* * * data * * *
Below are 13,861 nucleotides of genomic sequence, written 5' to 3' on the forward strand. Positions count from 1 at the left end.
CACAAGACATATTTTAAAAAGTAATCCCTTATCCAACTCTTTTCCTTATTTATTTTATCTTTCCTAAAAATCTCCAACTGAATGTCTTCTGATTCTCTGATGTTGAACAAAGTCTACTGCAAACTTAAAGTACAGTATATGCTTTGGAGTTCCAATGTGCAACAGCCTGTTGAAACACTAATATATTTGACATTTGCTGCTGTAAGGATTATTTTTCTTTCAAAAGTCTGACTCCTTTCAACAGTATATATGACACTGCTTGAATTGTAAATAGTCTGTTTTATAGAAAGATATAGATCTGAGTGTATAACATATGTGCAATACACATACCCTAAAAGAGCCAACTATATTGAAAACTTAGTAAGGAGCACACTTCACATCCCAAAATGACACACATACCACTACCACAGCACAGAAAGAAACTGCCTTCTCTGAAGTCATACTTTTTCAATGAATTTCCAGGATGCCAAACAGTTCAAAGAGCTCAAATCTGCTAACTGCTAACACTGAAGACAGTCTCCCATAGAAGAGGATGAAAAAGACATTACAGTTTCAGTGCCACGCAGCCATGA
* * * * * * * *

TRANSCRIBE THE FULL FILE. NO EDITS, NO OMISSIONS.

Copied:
Below are 13,861 nucleotides of genomic sequence, written 5' to 3' on the forward strand. Positions count from 1 at the left end.
CACAAGACATATTTTAAAAAGTAATCCCTTATCCAACTCTTTTCCTTATTTATTTTATCTTTCCTAAAAATCTCCAACTGAATGTCTTCTGATTCTCTGATGTTGAACAAAGTCTACTGCAAACTTAAAGTACAGTATATGCTTTGGAGTTCCAATGTGCAACAGCCTGTTGAAACACTAATATATTTGACATTTGCTGCTGTAAGGATTATTTTTCTTTCAAAAGTCTGACTCCTTTCAACAGTATATATGACACTGCTTGAATTGTAAATAGTCTGTTTTATAGAAAGATATAGATCTGAGTGTATAACATATGTGCAATACACATACCCTAAAAGAGCCAACTATATTGAAAACTTAGTAAGGAGCACACTTCACATCCCAAAATGACACACATACCACTACCACAGCACAGAAAGAAACTGCCTTCTCTGAAGTCATACTTTTTCAATGAATTTCCAGGATGCCAAACAGTTCAAAGAGCTCAAATCTGCTAACTGCTAACACTGAAGACAGTCTCCCATAGAAGAGGATGAAAAAGACATTACAGTTTCAGTGCCACGCAGCCATGA